Chandra Lal (left) and Richard Porta are two of approximately 80 people who are on the hunt for a new home, as their Fleetwood manufactured home park is being redeveloped to make way for 137 townhomes. (Photos by Amy Reid)

Chandra Lal (left) and Richard Porta are two of approximately 80 people who are on the hunt for a new home, as their Fleetwood manufactured home park is being redeveloped to make way for 137 townhomes. (Photos by Amy Reid)

OUR VIEW: The future lives in Surrey, sure, but what of the present?

We must be careful what happens to the city in the name of progress

Increasingly we hear about people losing their homes because a business wants to develop the land they’re on, or landlord greed, or government requires their property for a public project.

We see buildings go up, roads being built.

Progress, it’s called.

As the City of Surrey’s motto has it, the future lives here. Swell. But that’s cold comfort to Surrey’s Roz Bailey, and others like her, who must leave their homes – and in some cases even their city – because they no longer fit in with someone else’s big picture and can no longer makes ends meet in what their city is becoming.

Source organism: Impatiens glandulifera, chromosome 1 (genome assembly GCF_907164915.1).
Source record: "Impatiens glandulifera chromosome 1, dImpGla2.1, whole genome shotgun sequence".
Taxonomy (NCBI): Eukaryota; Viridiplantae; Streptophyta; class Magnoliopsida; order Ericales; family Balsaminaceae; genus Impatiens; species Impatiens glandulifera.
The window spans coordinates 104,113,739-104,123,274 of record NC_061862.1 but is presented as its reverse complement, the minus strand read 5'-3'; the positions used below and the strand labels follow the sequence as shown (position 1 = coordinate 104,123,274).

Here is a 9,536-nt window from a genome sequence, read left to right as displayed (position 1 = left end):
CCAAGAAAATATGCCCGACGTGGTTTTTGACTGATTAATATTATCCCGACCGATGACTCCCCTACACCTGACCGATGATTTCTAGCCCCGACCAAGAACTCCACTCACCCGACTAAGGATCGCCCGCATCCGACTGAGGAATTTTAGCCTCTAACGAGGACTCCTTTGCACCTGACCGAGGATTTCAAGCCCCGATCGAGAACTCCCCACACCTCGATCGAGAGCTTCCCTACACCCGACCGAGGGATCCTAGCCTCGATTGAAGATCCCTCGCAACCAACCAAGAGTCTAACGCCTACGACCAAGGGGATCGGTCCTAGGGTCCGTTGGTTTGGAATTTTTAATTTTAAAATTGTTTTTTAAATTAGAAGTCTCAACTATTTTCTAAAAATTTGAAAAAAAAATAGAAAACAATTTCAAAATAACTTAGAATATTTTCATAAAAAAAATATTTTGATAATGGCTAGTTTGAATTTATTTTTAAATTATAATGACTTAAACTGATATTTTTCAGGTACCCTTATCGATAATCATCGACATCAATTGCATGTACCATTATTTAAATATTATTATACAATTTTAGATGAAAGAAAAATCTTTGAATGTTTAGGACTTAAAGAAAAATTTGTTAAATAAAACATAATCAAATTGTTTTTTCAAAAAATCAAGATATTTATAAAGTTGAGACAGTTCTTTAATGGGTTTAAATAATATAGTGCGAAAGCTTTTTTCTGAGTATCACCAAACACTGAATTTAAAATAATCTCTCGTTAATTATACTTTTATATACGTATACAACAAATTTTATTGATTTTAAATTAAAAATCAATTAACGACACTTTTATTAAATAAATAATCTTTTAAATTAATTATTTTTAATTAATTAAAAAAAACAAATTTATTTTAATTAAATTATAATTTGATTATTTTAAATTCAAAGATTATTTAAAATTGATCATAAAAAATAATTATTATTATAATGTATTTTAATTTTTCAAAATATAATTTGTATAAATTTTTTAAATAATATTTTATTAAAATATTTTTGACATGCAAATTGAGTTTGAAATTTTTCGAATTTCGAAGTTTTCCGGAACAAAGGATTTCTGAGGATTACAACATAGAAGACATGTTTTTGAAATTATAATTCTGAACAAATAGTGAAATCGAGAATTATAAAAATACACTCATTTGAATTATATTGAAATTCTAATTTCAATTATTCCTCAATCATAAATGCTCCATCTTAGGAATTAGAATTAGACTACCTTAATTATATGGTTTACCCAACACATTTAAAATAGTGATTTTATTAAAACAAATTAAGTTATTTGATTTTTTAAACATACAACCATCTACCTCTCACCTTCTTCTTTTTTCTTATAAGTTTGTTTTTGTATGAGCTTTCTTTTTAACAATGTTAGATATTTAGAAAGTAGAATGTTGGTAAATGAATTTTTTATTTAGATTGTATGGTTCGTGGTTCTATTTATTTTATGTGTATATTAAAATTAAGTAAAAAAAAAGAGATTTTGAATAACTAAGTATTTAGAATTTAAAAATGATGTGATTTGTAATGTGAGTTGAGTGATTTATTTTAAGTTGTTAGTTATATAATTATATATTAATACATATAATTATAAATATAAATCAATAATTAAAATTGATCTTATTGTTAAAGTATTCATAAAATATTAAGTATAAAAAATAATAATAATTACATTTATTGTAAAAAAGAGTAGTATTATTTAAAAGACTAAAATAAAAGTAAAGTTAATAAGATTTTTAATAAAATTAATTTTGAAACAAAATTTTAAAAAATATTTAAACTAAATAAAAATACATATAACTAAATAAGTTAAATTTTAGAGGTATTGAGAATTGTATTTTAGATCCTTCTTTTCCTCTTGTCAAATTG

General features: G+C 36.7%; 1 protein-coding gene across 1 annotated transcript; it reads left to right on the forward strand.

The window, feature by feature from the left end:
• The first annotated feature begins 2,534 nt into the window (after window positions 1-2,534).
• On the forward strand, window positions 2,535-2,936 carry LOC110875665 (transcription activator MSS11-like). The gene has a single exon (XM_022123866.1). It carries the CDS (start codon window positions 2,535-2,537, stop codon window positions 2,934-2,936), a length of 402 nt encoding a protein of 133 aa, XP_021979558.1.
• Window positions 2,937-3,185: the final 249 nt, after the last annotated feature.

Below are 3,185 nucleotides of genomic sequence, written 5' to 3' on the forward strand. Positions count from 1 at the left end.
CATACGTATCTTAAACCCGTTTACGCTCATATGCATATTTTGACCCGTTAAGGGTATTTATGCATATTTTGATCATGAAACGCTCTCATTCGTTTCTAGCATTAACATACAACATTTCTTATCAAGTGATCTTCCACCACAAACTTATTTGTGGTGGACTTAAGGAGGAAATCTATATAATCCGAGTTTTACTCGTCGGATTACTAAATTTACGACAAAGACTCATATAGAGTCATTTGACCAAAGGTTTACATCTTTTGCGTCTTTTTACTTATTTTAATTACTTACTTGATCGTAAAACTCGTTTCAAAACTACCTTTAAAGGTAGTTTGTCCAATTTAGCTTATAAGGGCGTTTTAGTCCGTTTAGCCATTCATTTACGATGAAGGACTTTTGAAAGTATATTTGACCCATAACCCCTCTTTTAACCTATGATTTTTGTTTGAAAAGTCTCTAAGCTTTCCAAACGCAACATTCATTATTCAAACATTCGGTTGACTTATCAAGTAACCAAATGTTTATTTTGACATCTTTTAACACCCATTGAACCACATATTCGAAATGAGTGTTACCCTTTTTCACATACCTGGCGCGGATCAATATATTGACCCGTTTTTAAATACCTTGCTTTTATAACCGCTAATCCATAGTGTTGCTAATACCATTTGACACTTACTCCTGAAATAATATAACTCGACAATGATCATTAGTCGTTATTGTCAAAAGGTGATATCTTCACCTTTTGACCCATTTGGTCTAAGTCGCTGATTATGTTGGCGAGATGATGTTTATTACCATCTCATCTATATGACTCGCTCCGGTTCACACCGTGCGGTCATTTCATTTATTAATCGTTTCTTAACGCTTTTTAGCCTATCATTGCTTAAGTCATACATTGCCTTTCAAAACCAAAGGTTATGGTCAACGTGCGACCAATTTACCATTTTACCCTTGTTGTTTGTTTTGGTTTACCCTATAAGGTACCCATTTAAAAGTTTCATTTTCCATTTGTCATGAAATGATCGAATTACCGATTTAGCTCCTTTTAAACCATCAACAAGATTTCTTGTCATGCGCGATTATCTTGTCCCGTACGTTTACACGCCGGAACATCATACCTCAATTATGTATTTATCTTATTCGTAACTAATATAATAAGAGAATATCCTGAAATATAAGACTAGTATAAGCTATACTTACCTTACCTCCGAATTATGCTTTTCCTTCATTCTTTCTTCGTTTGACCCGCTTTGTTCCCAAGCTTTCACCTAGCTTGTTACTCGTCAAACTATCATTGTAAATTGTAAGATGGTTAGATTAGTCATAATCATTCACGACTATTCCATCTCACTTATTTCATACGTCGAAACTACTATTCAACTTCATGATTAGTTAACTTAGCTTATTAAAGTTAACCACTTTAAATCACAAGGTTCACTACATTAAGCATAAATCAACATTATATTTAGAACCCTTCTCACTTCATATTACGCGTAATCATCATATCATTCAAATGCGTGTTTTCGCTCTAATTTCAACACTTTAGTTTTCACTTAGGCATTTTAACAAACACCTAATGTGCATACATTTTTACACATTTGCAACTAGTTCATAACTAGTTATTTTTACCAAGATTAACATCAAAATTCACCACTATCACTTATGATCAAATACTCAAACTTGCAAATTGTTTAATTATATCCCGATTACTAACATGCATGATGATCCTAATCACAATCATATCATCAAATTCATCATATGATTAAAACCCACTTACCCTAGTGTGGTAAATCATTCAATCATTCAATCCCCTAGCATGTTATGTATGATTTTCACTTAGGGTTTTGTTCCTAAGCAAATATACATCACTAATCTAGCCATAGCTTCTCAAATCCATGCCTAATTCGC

Bailey is among roughly 80 residents of a Fleetwood manufactured home park – some of whom have lived there for 30 years – who must now find another place to live because, ironically, a developer wants to build homes on the land they occupy.

“In the City of Surrey it’s all very well and good to say the future lives here,” she said, “but somehow there’s also the present that lives here, too. There’s a lot angst.”

See also: Dozens of Surrey seniors relocating after city OKs manufactured home park redevelopment

See also: ‘Inevitable’ demise for many manufactured homes in Surrey

There is something to be said about a society that pushes long-time residents out of their homes in the name of progress, and it’s not very nice. Mahatma Gandhi said, “The greatness of a nation can be judged by the way its animals are treated.”

It is also true that the greatness of a city can be judged by the way it treats its long-time residents, many of them seniors. Buildings and other infrastructure are important, but human beings more so.

We can’t lose sight of that.

Now-Leader